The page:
What Your Child Learns From Dramatic Play
Have you ever seen a child pick up a straw and use it as a toothbrush? Or place a shoe to her ear to pretend it’s a cell phone? These are instances of symbolic play—the ability to use objects, ideas, or actions in a representative manner. Children develop symbolic play in different stages starting from about 8 months old. Having dramatic play equipment accessible to young students in classrooms has been shown to improve cognitive, social, and emotional skills.
Read on to learn the benefits of dramatic play and get some ideas for activities to try with your child.
Dressing up and pretending to be someone else allows a child to develop empathy and self confidence in various situations. They will be able to understand a situation from a different perspective, as they view themselves in these powerful roles for short times. It also allows them to learn how to communicate in various situations before they actually have to face them.
Try This: Have your child dress up as a doctor or nurse and play out various scenarios. This will help them develop the communication skills to interact in real-life situations where these roles may be present, such as a doctor’s visit!
Make-Believe/ Role Playing
Dramatic play can allow kids to safely explore various situations and learn to interact. Play kitchens allow children to role play as a chef and reenact what they see going on around them. They may pretend to microwave a meal just like mommy or cook up a soup like daddy does. This role playing allows them to put themselves in someone else’s shoes, developing empathy and social skills.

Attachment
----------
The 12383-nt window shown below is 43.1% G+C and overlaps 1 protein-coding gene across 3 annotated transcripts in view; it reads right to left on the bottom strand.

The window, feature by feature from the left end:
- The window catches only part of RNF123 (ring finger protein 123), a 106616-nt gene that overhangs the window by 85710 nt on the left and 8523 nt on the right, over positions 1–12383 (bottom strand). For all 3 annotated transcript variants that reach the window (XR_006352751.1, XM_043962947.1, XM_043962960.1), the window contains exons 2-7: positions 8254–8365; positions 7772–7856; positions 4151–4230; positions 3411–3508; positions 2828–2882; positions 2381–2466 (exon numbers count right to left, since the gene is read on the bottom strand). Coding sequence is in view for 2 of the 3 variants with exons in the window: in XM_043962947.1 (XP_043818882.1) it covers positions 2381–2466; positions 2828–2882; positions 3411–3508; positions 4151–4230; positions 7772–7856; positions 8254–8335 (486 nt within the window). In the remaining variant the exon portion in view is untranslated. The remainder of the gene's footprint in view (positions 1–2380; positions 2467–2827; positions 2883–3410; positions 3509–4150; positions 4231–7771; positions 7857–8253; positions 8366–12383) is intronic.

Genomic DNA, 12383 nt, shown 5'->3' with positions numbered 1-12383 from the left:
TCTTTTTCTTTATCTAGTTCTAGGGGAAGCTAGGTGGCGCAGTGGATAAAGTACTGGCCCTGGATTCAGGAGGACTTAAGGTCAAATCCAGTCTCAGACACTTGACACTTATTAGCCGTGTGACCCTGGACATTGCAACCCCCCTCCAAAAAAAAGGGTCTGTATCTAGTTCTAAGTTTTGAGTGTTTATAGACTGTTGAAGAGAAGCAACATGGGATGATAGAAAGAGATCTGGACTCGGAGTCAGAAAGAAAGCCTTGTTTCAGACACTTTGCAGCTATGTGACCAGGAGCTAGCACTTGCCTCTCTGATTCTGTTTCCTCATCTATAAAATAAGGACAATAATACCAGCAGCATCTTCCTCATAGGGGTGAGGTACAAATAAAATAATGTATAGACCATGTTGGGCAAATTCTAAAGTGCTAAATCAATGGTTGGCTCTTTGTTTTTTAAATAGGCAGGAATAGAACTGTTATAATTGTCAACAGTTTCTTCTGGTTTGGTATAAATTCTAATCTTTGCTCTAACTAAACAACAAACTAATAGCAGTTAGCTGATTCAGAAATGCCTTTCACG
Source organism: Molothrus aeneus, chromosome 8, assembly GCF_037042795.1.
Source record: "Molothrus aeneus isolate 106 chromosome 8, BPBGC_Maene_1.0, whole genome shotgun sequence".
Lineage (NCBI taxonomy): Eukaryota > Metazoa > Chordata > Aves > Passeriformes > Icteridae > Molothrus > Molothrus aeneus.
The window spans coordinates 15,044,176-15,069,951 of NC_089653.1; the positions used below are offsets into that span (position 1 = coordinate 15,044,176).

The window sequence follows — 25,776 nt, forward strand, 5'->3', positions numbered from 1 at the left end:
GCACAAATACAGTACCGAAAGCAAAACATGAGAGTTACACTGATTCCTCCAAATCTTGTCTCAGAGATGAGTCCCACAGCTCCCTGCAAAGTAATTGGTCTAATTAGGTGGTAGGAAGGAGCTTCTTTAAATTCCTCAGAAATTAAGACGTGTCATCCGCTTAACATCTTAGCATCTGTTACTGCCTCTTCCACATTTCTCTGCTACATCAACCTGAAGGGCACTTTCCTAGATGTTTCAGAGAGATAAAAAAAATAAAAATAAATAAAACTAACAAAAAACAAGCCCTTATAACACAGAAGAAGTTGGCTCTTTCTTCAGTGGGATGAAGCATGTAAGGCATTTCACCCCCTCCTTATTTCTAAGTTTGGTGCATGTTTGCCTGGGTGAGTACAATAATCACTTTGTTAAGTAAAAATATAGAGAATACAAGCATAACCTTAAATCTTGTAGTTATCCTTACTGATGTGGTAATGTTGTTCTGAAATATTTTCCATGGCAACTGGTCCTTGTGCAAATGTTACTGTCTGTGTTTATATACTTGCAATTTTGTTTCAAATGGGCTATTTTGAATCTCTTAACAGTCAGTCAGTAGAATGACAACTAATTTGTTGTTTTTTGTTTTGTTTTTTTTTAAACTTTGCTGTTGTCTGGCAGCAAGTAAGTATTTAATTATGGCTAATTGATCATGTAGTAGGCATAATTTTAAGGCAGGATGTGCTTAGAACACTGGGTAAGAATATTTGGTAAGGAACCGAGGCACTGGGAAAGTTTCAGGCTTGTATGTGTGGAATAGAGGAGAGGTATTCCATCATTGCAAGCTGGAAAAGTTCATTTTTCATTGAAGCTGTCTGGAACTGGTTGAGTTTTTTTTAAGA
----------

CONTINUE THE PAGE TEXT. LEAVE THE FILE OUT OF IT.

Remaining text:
Try This: Allow your child to use their play kitchen while you’re in the kitchen cooking a meal. You’ll find that your child will mimic many of your actions. This is a great way for them to learn various kitchen terms and about different kinds of food while stretching their imagination.
Dramatic play is a wonderful way for children to interact with one another. Whether they’re dressing up or just using everyday objects to pretend they are princes or princesses, children can learn positive social skills when acting out imaginary scenarios together.
Try This: Have children put together a puppet show and perform it for you. This will allow them to work together and learn patience as the other speaks using their puppet. It will also stretch their creativity, as they need to make up new material for their audience.
If you’ve ever watched a child engaged in dramatic play, you’ve heard the way they reason and speak out loud as if no one else is around. Self-directed talk, known as private speech and self talk, is linked to early learning success and development. Self-talk leads to thinking routines that help build strong connections and enhance learning.
Try this: Have your child go through their play kitchen set, explaining what they are doing while they “cook a meal” or “put away their groceries.” Try not to interject too often, but instead ask open-ended questions that allow them to explain their actions.
Dramatic play has so many benefits, and it is important to provide your child with environments that encourage it. Check out all of ECR4Kids’ offerings for dramatic play.